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The long awaited judgment in the case of MM v Secretary of State for the Home Department  EWCA Civ 985 is now out. A decision in this controversial appeal case that challenged the minimum income requirement for UK spouse visa applications has been eagerly awaited, particularly by families affected by the rule, and was finally announced today.
Unfortunately, it was not good news at all for those who were hoping for a judgment that would be favourable to the respondents. The appeal, instead, went in favour of the Secretary of State for the Home Department, with Lord Justice Maurice Kay approving the appeal on the grounds that such an outcome is not “discriminatory, manifestly unjust, made in bad faith” or, in short, that it is not in breach of Article 8 of the ECHR. This is, without doubt, a horrendous outcome for the many families around the UK who have been refused a spouse visa or had a decision put on hold on the grounds of inability to meet the financial requirement.
In what is a lengthy judgment even for a case of this nature, Lord Justice Aitkens also commented on the Rights of British Citizens in a manner that is likely to come under some scrutiny in the coming days. In a statement that is in direct conflict with the previous judgment of Blake J in the High Court, Aitkens LJ surmises that the 1971 Immigration Act does not grant a “constitutional right” for British citizens to reside in the UK with their spouses where the respective spouse is not an EEA citizen and has not been granted the right to live in the UK in their own right. This is not only a blow to applicants and potential applicants for spouse visas, but also to British Citizens on the whole who will not enjoy questions being raised as to the extent of their inherent rights.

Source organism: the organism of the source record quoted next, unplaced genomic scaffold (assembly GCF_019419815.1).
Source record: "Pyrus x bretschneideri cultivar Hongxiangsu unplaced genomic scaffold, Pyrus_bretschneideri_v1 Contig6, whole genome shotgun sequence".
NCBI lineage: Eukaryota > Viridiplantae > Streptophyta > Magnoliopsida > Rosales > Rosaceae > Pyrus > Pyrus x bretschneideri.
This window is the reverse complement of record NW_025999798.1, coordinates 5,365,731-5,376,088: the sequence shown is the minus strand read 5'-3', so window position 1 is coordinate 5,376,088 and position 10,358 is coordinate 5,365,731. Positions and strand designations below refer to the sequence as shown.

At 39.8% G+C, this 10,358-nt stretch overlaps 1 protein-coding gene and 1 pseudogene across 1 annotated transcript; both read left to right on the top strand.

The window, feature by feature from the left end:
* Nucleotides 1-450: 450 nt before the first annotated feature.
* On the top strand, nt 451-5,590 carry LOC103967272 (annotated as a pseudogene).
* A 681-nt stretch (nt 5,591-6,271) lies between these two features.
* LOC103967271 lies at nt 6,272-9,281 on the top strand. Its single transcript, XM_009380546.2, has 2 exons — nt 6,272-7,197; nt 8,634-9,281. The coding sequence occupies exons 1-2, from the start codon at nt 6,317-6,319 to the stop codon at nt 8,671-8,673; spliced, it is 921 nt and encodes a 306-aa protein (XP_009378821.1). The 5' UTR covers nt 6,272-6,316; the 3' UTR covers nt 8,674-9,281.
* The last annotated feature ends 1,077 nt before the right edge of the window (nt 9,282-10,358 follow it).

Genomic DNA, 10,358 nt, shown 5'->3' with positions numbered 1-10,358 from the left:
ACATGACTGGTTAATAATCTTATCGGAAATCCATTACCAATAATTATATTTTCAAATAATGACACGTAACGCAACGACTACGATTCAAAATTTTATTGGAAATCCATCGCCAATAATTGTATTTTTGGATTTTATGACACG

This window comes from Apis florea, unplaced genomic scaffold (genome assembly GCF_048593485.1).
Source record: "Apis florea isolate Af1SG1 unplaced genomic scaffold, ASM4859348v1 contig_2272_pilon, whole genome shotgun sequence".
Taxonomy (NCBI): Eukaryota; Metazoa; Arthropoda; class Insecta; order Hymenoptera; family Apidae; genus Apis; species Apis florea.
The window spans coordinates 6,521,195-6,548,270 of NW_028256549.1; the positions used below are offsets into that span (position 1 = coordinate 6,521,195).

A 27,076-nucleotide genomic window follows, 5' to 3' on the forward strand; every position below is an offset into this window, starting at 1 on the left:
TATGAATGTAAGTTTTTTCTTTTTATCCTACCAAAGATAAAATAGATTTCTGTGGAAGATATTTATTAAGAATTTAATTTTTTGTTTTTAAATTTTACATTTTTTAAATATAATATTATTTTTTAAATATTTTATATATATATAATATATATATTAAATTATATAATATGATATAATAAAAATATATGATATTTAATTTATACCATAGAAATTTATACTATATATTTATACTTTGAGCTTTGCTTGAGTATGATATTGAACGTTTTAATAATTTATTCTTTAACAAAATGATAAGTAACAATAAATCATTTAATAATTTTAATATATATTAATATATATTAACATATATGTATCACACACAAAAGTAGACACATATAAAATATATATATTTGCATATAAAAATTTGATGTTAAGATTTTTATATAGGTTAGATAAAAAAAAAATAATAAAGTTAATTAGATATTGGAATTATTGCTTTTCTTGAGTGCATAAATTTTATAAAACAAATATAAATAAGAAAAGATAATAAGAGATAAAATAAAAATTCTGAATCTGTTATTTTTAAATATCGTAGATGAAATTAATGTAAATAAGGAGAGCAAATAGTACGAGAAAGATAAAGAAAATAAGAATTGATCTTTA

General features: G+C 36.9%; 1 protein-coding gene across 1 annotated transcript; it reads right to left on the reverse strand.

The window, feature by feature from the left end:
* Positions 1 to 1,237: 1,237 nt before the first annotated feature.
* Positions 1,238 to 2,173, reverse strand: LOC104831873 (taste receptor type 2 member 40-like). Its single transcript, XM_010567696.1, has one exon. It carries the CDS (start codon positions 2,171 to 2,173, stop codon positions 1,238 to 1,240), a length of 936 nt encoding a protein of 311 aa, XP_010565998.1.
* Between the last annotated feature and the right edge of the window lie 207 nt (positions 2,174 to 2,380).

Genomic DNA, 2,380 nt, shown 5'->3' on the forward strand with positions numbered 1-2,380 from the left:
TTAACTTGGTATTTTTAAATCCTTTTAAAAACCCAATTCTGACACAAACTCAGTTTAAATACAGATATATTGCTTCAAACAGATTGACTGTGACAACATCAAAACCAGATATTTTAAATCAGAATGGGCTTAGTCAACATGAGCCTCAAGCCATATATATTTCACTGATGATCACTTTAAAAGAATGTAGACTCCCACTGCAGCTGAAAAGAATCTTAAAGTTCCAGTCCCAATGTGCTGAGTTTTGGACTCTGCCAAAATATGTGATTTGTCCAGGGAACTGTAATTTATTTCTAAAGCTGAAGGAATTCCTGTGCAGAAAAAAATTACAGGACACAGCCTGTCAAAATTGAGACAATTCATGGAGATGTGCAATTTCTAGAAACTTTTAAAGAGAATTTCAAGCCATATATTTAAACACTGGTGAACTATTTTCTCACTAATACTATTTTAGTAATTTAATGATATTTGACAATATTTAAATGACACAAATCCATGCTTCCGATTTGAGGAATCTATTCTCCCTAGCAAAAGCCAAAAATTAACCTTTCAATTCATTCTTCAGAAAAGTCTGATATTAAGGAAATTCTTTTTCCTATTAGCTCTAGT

It is thought that a further appeal will be made to the Supreme Court, but this is highly likely to take an extensive amount of time for a decision to be made there, with cases taking many, many months to be heard. Due to this, it is now likely that a final decision will not be forthcoming until well into 2015. For those whose life depended upon the outcome of this appeal, it seems the wait will continue. Unfortunately, it is not guaranteed that the decision from the Supreme Court will be any different to the one released today. It is suspected that spouse visa applications for those not meeting the requirement will remain on hold until this time.
If your spouse visa application has been affected by the decision in this case then we may be able to help, get in touch with one of our immigration experts to discuss your potential options.